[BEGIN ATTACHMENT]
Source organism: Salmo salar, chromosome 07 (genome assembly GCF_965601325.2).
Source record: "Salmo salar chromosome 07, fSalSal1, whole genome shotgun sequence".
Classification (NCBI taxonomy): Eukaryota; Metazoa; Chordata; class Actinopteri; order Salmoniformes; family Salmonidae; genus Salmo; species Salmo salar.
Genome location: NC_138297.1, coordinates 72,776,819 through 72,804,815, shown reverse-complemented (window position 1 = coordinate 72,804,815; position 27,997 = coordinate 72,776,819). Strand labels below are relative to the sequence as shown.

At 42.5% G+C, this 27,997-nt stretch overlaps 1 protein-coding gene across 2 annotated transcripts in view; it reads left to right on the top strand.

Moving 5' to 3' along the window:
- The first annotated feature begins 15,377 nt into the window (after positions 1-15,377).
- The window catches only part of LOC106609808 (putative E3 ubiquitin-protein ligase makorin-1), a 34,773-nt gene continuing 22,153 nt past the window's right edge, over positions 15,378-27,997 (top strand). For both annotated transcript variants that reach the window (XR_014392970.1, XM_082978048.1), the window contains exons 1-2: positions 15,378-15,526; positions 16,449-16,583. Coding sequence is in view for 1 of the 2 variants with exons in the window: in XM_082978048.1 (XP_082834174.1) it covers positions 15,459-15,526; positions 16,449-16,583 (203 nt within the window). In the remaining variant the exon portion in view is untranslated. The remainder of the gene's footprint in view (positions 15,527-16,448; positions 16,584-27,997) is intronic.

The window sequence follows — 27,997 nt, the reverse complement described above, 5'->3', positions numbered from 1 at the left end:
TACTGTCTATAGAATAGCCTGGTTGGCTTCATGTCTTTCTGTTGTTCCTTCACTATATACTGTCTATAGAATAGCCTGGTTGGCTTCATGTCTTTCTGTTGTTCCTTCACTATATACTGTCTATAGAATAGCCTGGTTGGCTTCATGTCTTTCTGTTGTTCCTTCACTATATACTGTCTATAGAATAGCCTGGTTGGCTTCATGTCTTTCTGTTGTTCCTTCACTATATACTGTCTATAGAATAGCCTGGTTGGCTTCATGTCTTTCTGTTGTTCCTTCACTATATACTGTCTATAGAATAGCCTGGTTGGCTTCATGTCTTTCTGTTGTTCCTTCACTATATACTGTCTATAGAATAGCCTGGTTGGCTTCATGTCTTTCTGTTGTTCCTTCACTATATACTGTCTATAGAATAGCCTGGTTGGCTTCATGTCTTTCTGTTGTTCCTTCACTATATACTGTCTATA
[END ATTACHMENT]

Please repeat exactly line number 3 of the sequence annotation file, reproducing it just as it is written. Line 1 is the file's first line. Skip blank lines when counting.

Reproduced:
Classification (NCBI taxonomy): Eukaryota; Metazoa; Chordata; class Actinopteri; order Salmoniformes; family Salmonidae; genus Salmo; species Salmo salar.